1899. Mar. 19. Sabbath. The forenoon was cloudy, the afternoon so rainy that there was but a small congregation at the preaching service. Edna is today five years old. She seems to be growing stronger year by year in this climate. Received a letter from Mother and a postal from Ida, who wrote it herself says she has now been in bed ten days and is feeling very weak indeed. And Mother writes bad news. She finds the cancer is not all removed from her breast. Her doctor has visited her again and gave her but poor encouragement said he would treat her again if she wished him to and left her some plastic for her to apply all by herself. She is having a hard time as father is weak and poorly, also and needs much attention. (T.S.R. 43. 2 P.M. 60. S.S. 52.)
Mar. 20. Monday. The weather is still cloudy, windy and showery. (T.S.R. 46. 2 P.M. 62. S.S. 55.)
Mar. 21. Tuesday. Still cloudy. I have written to the children in Humboldt County. (T.S.R. 48. 2 P.M. 64. S.S. 54.)
Mar. 22. Wednesday. Weather windy and rainy a very stormy day - and the storm seems no nearer over than it did a week ago and is much as it was then. Received a letter from Ada in which she says that our Home Missionary Serpt. Rev. J. K. Harrison, white preaching in San Jose last Sund was seized with nervous prostration in the pulpit and had to be carried home. Ada has since called on them in Berkeley and he is so poorly that he can see no visitors at all, and there is his wife's sister left with the care of all those little ones five, and the little baby very delicate, and he flat on his back and almost helpless. It is sad indeed. He has tried to bear his great sorrow and still keep up with his work just the same, until his nervous system is prostrated. How much sorrow there is in this would of ours. (T.S.R. 46. 2 P.M. 52. S.S. 53.)
Mar. 23. Thursday. Weather still windy and rainy. Have received a letter from Ida and written to Ada. Ida is beginning to sip up a little but is very weak indeed. (T.S.R. 53. 2 P.M. 55. S.S. 58.)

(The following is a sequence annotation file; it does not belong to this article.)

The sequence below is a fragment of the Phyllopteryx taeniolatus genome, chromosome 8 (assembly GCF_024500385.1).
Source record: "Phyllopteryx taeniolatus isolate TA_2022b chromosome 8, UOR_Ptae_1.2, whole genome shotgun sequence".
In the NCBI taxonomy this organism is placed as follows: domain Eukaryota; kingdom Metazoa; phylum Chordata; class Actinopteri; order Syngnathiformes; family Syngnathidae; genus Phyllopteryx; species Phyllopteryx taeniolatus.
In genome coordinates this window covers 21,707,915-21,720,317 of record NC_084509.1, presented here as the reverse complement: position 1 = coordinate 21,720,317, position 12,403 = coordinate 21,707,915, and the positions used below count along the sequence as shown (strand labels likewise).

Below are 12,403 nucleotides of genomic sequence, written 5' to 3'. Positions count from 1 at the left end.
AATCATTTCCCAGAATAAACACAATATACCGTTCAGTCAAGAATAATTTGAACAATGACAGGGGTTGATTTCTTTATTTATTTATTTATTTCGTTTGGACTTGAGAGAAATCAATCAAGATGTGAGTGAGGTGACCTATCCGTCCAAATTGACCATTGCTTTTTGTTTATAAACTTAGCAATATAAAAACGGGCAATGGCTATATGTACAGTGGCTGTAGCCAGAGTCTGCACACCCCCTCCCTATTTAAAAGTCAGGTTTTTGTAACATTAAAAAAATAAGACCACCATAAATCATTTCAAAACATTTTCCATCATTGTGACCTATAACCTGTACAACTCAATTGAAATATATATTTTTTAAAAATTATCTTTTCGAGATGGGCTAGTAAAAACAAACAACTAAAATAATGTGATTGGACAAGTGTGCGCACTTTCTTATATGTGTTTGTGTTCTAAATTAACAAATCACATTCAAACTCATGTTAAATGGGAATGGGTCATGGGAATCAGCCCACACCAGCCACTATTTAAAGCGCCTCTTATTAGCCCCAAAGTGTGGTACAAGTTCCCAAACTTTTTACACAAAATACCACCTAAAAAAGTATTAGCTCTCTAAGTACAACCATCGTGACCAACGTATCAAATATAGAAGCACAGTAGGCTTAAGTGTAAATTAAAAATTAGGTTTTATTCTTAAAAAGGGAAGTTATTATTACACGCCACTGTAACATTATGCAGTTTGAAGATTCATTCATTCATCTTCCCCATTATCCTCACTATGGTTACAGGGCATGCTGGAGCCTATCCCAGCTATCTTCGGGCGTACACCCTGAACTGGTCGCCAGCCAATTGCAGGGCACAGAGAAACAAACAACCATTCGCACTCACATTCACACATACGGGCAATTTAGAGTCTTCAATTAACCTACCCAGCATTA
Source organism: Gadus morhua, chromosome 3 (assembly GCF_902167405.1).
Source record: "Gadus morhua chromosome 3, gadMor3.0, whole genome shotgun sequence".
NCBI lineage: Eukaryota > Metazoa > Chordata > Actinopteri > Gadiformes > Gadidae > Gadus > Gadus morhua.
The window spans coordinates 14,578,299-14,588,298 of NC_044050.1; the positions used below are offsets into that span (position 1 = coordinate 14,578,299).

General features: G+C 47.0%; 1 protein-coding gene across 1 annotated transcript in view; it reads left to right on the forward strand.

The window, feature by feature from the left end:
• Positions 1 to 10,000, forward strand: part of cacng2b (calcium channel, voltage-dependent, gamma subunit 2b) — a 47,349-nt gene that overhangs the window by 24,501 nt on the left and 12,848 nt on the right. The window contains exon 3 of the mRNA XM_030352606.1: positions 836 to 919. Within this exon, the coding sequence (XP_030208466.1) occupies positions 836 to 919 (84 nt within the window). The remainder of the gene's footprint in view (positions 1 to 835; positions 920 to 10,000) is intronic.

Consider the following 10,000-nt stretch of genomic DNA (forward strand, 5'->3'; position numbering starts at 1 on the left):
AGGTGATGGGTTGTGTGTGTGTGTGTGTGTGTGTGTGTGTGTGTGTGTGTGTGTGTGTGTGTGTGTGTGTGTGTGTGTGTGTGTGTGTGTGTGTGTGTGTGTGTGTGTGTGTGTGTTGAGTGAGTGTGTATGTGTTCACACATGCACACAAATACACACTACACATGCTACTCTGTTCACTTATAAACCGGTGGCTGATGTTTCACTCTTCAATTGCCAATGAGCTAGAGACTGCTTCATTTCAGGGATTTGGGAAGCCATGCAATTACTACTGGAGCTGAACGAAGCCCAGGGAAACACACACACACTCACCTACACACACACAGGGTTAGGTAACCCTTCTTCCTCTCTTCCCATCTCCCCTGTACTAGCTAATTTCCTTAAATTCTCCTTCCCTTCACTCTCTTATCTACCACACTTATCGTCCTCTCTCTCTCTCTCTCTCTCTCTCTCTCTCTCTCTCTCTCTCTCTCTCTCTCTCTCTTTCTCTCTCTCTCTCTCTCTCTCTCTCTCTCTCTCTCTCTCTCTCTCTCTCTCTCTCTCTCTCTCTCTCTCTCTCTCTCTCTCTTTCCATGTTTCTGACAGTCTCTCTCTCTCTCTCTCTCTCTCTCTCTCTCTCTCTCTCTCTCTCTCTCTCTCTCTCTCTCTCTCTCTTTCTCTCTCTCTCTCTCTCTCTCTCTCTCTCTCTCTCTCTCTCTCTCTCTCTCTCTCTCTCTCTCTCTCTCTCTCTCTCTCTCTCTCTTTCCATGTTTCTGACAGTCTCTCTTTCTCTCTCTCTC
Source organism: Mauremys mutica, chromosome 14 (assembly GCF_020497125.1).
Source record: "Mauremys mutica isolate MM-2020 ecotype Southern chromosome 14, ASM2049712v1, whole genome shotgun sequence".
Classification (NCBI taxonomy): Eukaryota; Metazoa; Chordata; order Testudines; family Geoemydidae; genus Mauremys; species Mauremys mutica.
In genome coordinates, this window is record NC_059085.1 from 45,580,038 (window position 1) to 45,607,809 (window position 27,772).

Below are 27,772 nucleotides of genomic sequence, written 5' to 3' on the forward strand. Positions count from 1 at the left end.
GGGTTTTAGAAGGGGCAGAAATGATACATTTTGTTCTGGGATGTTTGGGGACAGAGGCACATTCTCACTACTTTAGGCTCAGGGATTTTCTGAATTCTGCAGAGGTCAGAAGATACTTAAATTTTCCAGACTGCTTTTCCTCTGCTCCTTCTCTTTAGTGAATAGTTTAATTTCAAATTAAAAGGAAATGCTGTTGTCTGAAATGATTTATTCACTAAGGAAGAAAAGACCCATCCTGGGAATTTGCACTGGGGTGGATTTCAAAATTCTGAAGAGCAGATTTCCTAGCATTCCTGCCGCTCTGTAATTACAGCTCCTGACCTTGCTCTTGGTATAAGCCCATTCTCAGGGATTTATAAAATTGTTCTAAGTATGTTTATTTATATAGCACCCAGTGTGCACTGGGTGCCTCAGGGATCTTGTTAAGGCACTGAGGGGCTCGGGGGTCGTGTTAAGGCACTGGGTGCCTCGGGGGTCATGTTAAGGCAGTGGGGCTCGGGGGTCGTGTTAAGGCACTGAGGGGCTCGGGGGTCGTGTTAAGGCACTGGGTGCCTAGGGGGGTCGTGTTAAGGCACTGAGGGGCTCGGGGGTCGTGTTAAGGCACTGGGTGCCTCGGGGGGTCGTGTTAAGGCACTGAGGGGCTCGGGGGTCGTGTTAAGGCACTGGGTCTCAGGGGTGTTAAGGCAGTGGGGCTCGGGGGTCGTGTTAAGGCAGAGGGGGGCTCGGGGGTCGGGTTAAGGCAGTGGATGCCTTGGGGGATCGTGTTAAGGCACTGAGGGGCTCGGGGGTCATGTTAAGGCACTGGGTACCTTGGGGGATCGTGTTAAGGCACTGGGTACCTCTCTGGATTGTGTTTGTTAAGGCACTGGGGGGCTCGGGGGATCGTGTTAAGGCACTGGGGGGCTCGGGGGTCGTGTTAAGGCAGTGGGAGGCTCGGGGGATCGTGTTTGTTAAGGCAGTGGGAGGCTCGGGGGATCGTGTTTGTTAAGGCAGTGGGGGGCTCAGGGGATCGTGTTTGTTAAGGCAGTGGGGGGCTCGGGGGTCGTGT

Mar. 24. Friday. Still rainy and the river is overflowing. It seems to me as if the dear Lord is saying to the people about here. "I have heard your murmurings", as He did to the Jews of old in the desert, and that He has now sent rain until we
1899. are entirely overflowed by it, that we may repent of all our lack of faith in Him, and turn unto Him. The rush of water has broken some of the levees above us, and it is pouring over the top of Susie's levee for quite a distance, and John Kerr's levee is destroyed, so that from both directions it is coming over our land. The island is deep under water, and what will be the effect upon the boys alfalfa and barley, we do not know. A good soaking will do them good, but they will be drowned out if the water stands too long on them. Received a letter from Calvin and wrote to Mother. Calvin has been again appointed Assistant Sanitary Engineer of Brooklyn, so he has the place again from which Tammany routed him. (T.S.R. 55. 2 P.M. 62. S.S. 60.)
Mar. 25. Saturday. Shortly after midnight last night a break was made in our own levee, which has so long withstood all assaults of the river, and we wake this morning to find the appearance of an inland lake over the bottoms on all sides. The tops of fence posts only can be seen on the line by the orchard. In other places the whole fence is submerged. The quince trees are standing in water to their lower branches and some smaller trees are nearly or quite covered, and some of them in bloom. The pear trees are just beginning to bloom. A good wetting will be of immense benefit to the fruit. Received a letter from Willie and wrote to the children in the East. (T.S.R. 42. 2 P.M. 59. S.S. 55.)
Mar. 26. Sabbath. The flood is falling rapidly. Service in church this P.M. as usual. Received a letter from Mother and Theresa had one from Lizzie McLellan in which she told of a serious illness of Gussie's, almost pneumonia, from which she has partially recovered, while Hazel is down with measles and Edna to have them. A house just across the street from them is quarantined for diphtheria, and many school children are sick. As they went home from church, Susie and Lilla came in to tell us of an accident to Jim Gill, Mertice's husband. It seems he was wanted to help survey a mine in Idaho, and started from their home in Eastern Washington to go there by state, on a Saturday. The following Monday Mertice got a tilegram that he had been thrown from the stage and a leg badly broken. It seems, by later advices, that the whole crowd on the stage were drinking except Jim, and in going down a long grade the driver lost control of his team
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Delia Locke, diaries, women, diarist, California, Locke-Hammond Family Papers, Lockeford, CA, Dean Jewett Locke, rural life, rural California, 19th Century, church, temperance organizations, Mokelumne River Ladies' Sewing Circle, temperature recordings, journal